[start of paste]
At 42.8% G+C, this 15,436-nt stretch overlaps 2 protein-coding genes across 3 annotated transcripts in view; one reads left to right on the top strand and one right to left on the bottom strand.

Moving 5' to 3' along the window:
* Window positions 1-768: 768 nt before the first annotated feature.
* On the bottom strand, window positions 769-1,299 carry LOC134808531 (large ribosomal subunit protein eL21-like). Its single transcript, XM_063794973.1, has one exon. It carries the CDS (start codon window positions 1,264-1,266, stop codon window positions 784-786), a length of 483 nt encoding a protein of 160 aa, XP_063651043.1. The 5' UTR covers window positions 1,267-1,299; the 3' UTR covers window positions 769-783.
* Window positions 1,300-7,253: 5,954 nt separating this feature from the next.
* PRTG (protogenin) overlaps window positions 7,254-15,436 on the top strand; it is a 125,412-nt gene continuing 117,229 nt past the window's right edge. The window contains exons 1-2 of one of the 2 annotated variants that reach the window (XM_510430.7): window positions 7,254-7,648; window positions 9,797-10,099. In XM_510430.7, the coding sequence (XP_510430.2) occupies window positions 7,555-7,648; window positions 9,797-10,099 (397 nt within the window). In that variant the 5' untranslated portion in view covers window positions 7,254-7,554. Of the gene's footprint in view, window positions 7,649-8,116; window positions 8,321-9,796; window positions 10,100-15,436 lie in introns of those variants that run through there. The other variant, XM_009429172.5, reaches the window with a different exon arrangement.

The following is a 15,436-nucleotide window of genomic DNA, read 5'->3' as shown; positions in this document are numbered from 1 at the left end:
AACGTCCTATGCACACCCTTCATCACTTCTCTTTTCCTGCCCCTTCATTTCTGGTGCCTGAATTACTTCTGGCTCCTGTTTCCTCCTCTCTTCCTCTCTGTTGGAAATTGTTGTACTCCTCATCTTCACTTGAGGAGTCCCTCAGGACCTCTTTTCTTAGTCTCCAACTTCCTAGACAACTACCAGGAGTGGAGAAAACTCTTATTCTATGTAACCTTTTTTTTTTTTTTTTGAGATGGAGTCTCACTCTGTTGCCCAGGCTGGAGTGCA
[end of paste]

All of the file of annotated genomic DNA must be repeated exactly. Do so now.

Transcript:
At 42.8% G+C, this 15,436-nt stretch overlaps 2 protein-coding genes across 3 annotated transcripts in view; one reads left to right on the top strand and one right to left on the bottom strand.

Moving 5' to 3' along the window:
* Window positions 1-768: 768 nt before the first annotated feature.
* On the bottom strand, window positions 769-1,299 carry LOC134808531 (large ribosomal subunit protein eL21-like). Its single transcript, XM_063794973.1, has one exon. It carries the CDS (start codon window positions 1,264-1,266, stop codon window positions 784-786), a length of 483 nt encoding a protein of 160 aa, XP_063651043.1. The 5' UTR covers window positions 1,267-1,299; the 3' UTR covers window positions 769-783.
* Window positions 1,300-7,253: 5,954 nt separating this feature from the next.
* PRTG (protogenin) overlaps window positions 7,254-15,436 on the top strand; it is a 125,412-nt gene continuing 117,229 nt past the window's right edge. The window contains exons 1-2 of one of the 2 annotated variants that reach the window (XM_510430.7): window positions 7,254-7,648; window positions 9,797-10,099. In XM_510430.7, the coding sequence (XP_510430.2) occupies window positions 7,555-7,648; window positions 9,797-10,099 (397 nt within the window). In that variant the 5' untranslated portion in view covers window positions 7,254-7,554. Of the gene's footprint in view, window positions 7,649-8,116; window positions 8,321-9,796; window positions 10,100-15,436 lie in introns of those variants that run through there. The other variant, XM_009429172.5, reaches the window with a different exon arrangement.

The following is a 15,436-nucleotide window of genomic DNA, read 5'->3' as shown; positions in this document are numbered from 1 at the left end:
AACGTCCTATGCACACCCTTCATCACTTCTCTTTTCCTGCCCCTTCATTTCTGGTGCCTGAATTACTTCTGGCTCCTGTTTCCTCCTCTCTTCCTCTCTGTTGGAAATTGTTGTACTCCTCATCTTCACTTGAGGAGTCCCTCAGGACCTCTTTTCTTAGTCTCCAACTTCCTAGACAACTACCAGGAGTGGAGAAAACTCTTATTCTATGTAACCTTTTTTTTTTTTTTTTGAGATGGAGTCTCACTCTGTTGCCCAGGCTGGAGTGCA